The hi-lo method is what they use in the movie " 21 " with Kevin Spacey. Read the book " Beat the Dealer " by Edward Thorp if you are interested in their strategy without the Hollywood flair. The "hard" of counting cards is the self control and the dedication to learning to count multiple cards at a time to make a non-math analogy, counting several cards at once is like reading a word instead of a letter.
None of those things are "math" I'm not a math-minded person either Don't play in casinos with real money until you're confident enough that you can watch a card game on TV in a crowded sports-bar, while flirting with the bartender or waitress, and know the balance of the remaining deck.
Hinoon , Aug 1, I guess it helps to understand it a little but unless you want to become the greatest bj player that ever lived, I would think that one or two bj books is enough. Actually, the mathematics of bj is pretty complex. Have you read through Peter Griffin's Theory of Blackjack? I've had 5 years of college mathematics and couldn't understand a lot of it. If you really want the math of it, that is the book but it won't really help you make any money.
If you want to make money, read about about casino surveillance and casino management and learn what makes pit bosses tick. We math minded and non math-minded should all remember and be thankfull that there are people out there who have done that extensive number-crunching so that we don't have to.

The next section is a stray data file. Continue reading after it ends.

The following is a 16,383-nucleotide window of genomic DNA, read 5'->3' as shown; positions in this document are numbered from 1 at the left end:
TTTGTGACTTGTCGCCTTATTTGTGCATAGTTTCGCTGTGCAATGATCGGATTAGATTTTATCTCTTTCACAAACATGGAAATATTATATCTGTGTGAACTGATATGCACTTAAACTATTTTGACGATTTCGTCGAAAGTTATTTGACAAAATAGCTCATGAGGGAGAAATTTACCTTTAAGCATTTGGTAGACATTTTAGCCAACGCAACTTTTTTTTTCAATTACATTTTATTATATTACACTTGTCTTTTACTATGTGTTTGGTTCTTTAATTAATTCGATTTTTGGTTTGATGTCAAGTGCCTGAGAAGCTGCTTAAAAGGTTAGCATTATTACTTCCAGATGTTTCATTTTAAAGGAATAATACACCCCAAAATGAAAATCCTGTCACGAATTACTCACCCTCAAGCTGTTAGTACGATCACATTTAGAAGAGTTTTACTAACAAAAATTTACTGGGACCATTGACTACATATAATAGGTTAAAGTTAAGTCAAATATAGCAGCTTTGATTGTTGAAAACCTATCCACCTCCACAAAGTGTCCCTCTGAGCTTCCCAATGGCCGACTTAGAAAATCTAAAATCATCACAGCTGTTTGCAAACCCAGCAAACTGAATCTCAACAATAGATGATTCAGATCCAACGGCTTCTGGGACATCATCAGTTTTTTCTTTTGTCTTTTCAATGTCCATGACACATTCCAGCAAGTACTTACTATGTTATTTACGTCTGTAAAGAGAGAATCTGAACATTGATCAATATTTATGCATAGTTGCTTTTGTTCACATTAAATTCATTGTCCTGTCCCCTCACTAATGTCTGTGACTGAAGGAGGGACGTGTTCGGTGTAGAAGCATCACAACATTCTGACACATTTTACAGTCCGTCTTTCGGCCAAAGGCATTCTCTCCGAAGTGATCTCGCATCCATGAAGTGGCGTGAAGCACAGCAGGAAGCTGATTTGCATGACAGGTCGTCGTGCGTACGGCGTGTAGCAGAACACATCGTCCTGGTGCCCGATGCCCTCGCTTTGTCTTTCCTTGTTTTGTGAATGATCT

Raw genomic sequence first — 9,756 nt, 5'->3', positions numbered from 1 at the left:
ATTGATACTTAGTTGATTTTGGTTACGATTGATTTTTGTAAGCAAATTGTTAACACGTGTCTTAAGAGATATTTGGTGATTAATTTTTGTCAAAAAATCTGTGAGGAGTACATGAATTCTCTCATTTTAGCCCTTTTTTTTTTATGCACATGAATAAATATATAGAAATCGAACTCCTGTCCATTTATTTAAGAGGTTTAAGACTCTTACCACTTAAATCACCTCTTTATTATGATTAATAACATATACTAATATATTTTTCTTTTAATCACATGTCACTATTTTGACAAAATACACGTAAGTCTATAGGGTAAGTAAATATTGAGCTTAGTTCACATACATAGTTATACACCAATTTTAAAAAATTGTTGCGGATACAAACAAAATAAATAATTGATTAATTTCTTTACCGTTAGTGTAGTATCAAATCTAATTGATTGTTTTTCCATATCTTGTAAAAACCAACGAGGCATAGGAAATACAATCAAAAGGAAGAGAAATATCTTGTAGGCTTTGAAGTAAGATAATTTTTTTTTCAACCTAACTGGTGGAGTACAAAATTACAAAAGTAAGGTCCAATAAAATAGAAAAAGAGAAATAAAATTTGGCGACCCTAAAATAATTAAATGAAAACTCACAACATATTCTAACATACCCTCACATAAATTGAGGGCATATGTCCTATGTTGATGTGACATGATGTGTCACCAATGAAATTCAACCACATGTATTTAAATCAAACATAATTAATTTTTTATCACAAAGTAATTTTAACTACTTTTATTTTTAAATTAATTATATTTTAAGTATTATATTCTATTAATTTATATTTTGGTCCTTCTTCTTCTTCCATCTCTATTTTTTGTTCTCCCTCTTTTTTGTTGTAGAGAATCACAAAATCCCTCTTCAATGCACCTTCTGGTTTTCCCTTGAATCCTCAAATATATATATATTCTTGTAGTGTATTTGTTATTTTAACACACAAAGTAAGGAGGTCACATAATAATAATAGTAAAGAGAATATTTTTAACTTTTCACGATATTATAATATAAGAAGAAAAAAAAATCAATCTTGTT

People like Stanford Wong have beautifully worked the difficult math into something accessible and approachable People like Eliot who have dozens of essays that take the math-mystery out of the numbers, and put them into laymans terms. Fortunately, executing the resulting strategies are far less so. Thanks to all of you math-minded folk out there who have given us such workable systems! Hinoon , Aug 2, I should add Twentywun, I am not sure where you are in your skills. Are you having difficulty on the tables?
These programs will help you make more money because they can tell you what your optimal spread for nearly any particular game. I apologize if I was too harsh. It does seem like their is a wealth of mathematics that can be applied to bj. It is very difficult to apply any kind of probability or odds to a bj game while the game is in progress.
Also, I can't remember who it was but a famous bj player once figured out a technique that would enable him to know every single last card remaining in a single deck of cards. He decided to show his friends his new technique and he was accurate down to the card and suit.